This, without more, inight suggest that the Government’s position was not substantially
justified. However, the Government relied on two cases from the Third Circuit in support of its
position that written notice on its own was sufficient to infonn claimants about their right to an
attorney. (ECF No.20 at 10) (citing Phifer v. Comm ‘r ofSoc. Sec., 84 F. App’x 189, 190 (3d Cir.
2003); Boyd v. Bai-nhart, 9$ F. App’x 146, 147 (3d Cir. 2004)). While the Court ultimately
i-ejected this argument on the basis that AU had not ascertained that Plaintiff in fact received
written notice, the argument still shows that there were substantially justifiable grounds for the
Government to oppose Plaintiffs appeal. In other words, there was a “reasonable basis in law and
fact” for the Government to argue that written notice, in addition to AU’s colloquy, was sufficient
to obtain Plaintiffs waiver. Pierce, 487 U.S. 556 n.2
Additionally, Defendant points out that even if an AU fails to obtain a knowing and
intelligent waiver of a claimant’s right to representation, the absence of a waiver alone is not
grounds for remand. (ECF No. 20 at 11). In order to remand an ALl’s decision for failure to elicit
a valid waiver, the Court must find that the proceeding in question resulted in prejudice or
unfairness due to Plaintiffs pro se status. Plzifer, 84 F. App’x at 190-91. The Court found that
prejudice was shown because, among other things, an attorney might have emphasized Plaintiffs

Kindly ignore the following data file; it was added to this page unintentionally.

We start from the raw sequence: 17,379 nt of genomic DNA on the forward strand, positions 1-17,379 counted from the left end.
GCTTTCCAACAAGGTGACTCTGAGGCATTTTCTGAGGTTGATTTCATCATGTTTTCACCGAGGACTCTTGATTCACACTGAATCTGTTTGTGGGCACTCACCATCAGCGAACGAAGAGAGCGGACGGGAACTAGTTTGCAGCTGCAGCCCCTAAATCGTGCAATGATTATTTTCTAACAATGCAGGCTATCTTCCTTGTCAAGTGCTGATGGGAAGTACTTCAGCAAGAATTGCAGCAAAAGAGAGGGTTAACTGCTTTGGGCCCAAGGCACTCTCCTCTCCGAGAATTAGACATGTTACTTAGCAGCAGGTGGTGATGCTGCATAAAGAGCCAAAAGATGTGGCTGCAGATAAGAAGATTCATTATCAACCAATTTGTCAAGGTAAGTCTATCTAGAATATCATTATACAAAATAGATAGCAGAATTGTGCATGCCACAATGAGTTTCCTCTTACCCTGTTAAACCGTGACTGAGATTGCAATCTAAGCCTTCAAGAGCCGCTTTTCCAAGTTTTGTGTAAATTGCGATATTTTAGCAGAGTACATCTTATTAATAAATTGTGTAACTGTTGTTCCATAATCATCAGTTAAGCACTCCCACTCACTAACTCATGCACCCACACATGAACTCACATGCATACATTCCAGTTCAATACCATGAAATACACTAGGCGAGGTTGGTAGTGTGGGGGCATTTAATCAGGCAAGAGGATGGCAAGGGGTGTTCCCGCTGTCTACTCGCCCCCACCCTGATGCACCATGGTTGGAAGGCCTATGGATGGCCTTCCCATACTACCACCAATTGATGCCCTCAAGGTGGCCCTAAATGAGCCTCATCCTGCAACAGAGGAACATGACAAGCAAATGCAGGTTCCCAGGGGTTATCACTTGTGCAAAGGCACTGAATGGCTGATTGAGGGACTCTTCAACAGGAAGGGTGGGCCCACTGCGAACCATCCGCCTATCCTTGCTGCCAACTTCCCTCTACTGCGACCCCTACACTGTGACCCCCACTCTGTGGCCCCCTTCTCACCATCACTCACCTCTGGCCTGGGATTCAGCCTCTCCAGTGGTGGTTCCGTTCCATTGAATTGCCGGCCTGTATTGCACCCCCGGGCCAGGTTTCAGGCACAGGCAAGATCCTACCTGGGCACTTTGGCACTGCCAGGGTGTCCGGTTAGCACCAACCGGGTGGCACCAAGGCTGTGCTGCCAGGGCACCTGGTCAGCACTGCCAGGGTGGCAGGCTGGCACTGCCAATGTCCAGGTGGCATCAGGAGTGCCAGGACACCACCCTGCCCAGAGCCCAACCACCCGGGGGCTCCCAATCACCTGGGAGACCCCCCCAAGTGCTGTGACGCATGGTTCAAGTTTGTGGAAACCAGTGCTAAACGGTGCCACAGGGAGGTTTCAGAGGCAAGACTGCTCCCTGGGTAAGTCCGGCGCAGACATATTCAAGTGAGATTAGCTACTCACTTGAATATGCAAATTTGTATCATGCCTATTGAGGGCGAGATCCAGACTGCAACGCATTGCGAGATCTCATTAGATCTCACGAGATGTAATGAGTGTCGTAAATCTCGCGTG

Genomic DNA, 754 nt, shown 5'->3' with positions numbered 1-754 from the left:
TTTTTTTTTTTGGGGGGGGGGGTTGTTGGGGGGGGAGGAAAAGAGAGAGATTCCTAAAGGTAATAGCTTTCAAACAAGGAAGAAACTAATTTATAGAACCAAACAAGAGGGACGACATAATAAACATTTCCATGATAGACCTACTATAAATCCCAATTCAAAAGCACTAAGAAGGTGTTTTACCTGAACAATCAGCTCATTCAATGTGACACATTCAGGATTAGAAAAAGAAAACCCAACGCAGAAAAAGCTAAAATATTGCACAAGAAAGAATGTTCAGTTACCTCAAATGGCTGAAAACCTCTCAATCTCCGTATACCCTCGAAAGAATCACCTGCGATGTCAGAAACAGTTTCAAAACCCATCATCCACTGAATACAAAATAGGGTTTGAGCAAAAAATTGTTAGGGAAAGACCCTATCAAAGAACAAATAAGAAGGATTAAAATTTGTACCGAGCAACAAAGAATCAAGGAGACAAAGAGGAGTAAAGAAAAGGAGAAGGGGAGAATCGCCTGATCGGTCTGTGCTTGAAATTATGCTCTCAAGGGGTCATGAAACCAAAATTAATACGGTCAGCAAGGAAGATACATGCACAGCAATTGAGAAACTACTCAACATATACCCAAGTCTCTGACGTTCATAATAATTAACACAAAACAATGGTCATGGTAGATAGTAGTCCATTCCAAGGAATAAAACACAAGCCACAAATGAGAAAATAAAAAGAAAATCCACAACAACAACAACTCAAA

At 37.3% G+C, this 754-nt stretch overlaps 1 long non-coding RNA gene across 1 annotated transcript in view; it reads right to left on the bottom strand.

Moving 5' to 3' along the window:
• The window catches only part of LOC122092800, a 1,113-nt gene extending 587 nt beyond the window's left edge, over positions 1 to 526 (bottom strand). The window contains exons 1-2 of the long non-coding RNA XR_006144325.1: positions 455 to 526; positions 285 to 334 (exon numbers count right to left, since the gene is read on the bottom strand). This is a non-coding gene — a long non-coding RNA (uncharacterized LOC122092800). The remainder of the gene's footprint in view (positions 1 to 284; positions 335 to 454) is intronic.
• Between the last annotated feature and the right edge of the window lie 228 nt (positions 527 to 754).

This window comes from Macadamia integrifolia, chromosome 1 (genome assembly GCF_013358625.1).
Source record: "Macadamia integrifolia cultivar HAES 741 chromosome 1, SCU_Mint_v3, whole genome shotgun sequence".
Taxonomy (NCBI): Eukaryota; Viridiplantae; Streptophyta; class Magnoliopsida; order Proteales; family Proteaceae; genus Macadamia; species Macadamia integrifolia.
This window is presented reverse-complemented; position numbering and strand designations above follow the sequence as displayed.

obesity or cross-examined the vocational expert’s testimony. (ECF No. 15 at 6). However, the
Court agrees that it was reasonable for the Government to oppose the appeal. As the Government
noted in its brief, AU solicited evidence from a vocational expert and worked with Plaintiff to
establish his medical record prior to making a determination on his disability. (ECF No. 11).
Although the Court ultimately sided with Plaintiff, the Government’s position did
offend established legal precedent.” McPhaul, 2011 US. Dist. LEXIS 17784 at *6.
Therefore, even though the Government’s position did not prevail, the Government was
‘justified to a degree that could satisfy a reasonable person” in its position that ALl’s colloquy in
conjunction with the written notices, was sufficient to elicit a knowing waiver of representation
from Plaintiff or alternatively, that the lack of representation did not result in prejudice or
unfairness at the administrative hearing. Pierce, 487 U.S. at 565. As such, the Court finds that
the goveniment has niet its burden to establish that its position was substantially justified and thus
not subject to fee shifling under EAJA.
For the reasons set forth above, Plaintiffs Motion for attorney’s fees is denied.
appropriate Order accompanies this opinion.
L. LINA ES
ef Judge, United States District Court